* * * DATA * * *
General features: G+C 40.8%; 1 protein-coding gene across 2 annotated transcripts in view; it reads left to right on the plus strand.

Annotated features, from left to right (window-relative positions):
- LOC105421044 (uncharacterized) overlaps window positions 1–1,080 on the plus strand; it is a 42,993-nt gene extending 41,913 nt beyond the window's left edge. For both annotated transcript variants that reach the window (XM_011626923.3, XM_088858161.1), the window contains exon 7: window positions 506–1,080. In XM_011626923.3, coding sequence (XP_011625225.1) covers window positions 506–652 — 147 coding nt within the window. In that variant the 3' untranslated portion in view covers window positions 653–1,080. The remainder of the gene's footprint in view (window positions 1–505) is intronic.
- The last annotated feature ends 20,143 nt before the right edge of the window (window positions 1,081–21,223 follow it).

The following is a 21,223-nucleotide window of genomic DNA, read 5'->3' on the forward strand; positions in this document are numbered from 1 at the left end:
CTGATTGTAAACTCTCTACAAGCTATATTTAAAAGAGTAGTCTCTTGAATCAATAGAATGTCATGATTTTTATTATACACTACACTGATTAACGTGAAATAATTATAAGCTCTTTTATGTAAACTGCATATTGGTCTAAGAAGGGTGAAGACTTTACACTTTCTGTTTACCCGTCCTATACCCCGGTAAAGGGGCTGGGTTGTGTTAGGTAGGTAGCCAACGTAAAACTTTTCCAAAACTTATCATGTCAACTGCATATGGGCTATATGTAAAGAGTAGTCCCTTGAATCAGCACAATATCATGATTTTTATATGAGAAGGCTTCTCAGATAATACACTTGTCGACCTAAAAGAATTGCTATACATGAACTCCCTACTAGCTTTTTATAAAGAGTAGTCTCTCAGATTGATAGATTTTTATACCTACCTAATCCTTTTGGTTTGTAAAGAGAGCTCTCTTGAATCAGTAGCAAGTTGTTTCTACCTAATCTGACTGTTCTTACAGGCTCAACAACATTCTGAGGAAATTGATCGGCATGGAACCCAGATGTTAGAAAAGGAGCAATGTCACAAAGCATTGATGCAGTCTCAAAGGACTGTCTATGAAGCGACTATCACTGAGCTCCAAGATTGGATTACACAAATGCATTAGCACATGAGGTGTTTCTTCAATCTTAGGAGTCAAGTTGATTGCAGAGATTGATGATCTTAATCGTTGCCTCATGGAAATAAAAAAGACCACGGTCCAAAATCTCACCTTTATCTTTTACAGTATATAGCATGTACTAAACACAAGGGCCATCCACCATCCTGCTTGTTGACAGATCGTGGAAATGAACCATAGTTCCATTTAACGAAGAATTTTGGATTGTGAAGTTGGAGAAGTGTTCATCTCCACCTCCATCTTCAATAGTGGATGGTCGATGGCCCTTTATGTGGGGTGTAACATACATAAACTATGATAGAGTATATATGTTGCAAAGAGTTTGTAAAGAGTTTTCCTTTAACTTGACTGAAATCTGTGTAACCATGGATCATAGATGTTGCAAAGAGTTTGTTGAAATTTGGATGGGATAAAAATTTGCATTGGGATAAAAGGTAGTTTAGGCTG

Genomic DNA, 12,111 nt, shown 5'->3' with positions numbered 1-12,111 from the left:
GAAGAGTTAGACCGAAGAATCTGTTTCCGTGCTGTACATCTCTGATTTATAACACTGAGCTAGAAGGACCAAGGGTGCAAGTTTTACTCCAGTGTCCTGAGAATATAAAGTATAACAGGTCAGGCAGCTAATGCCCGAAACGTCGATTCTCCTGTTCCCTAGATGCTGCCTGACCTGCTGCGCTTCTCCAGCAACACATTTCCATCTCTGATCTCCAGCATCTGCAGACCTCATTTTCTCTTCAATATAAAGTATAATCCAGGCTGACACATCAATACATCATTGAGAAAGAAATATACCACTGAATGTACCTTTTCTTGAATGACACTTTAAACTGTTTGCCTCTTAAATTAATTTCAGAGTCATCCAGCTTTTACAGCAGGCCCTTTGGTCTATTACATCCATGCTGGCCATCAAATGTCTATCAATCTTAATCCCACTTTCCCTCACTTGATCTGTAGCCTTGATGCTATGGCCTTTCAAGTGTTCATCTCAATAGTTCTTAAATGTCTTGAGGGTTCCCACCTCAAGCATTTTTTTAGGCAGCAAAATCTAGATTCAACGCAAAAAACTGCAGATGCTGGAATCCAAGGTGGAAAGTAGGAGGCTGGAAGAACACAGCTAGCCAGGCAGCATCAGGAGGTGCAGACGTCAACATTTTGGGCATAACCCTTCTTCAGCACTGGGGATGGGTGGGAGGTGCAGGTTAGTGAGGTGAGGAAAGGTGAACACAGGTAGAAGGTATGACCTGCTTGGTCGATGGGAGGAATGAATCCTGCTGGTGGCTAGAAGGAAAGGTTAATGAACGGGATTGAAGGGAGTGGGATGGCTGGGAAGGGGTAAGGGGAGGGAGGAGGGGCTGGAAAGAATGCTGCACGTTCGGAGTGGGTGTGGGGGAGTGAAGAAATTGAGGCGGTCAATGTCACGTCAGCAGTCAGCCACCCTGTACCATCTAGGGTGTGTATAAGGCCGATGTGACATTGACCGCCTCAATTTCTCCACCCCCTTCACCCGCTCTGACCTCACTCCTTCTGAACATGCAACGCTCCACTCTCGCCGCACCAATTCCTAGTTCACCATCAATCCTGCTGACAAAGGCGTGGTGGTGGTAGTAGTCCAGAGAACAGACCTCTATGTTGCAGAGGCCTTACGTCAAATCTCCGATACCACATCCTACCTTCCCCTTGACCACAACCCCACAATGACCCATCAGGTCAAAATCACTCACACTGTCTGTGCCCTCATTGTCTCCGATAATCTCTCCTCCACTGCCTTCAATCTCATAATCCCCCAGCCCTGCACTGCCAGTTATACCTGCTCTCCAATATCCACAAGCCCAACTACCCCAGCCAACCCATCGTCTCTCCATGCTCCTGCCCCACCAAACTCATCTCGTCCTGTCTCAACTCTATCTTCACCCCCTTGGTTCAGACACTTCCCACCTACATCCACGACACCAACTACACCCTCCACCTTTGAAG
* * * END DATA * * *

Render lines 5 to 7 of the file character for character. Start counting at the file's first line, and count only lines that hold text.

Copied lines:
The following is a 21,223-nucleotide window of genomic DNA, read 5'->3' on the forward strand; positions in this document are numbered from 1 at the left end:
CTGATTGTAAACTCTCTACAAGCTATATTTAAAAGAGTAGTCTCTTGAATCAATAGAATGTCATGATTTTTATTATACACTACACTGATTAACGTGAAATAATTATAAGCTCTTTTATGTAAACTGCATATTGGTCTAAGAAGGGTGAAGACTTTACACTTTCTGTTTACCCGTCCTATACCCCGGTAAAGGGGCTGGGTTGTGTTAGGTAGGTAGCCAACGTAAAACTTTTCCAAAACTTATCATGTCAACTGCATATGGGCTATATGTAAAGAGTAGTCCCTTGAATCAGCACAATATCATGATTTTTATATGAGAAGGCTTCTCAGATAATACACTTGTCGACCTAAAAGAATTGCTATACATGAACTCCCTACTAGCTTTTTATAAAGAGTAGTCTCTCAGATTGATAGATTTTTATACCTACCTAATCCTTTTGGTTTGTAAAGAGAGCTCTCTTGAATCAGTAGCAAGTTGTTTCTACCTAATCTGACTGTTCTTACAGGCTCAACAACATTCTGAGGAAATTGATCGGCATGGAACCCAGATGTTAGAAAAGGAGCAATGTCACAAAGCATTGATGCAGTCTCAAAGGACTGTCTATGAAGCGACTATCACTGAGCTCCAAGATTGGATTACACAAATGCATTAGCACATGAGGTGTTTCTTCAATCTTAGGAGTCAAGTTGATTGCAGAGATTGATGATCTTAATCGTTGCCTCATGGAAATAAAAAAGACCACGGTCCAAAATCTCACCTTTATCTTTTACAGTATATAGCATGTACTAAACACAAGGGCCATCCACCATCCTGCTTGTTGACAGATCGTGGAAATGAACCATAGTTCCATTTAACGAAGAATTTTGGATTGTGAAGTTGGAGAAGTGTTCATCTCCACCTCCATCTTCAATAGTGGATGGTCGATGGCCCTTTATGTGGGGTGTAACATACATAAACTATGATAGAGTATATATGTTGCAAAGAGTTTGTAAAGAGTTTTCCTTTAACTTGACTGAAATCTGTGTAACCATGGATCATAGATGTTGCAAAGAGTTTGTTGAAATTTGGATGGGATAAAAATTTGCATTGGGATAAAAGGTAGTTTAGGCTG

Genomic DNA, 12,111 nt, shown 5'->3' with positions numbered 1-12,111 from the left: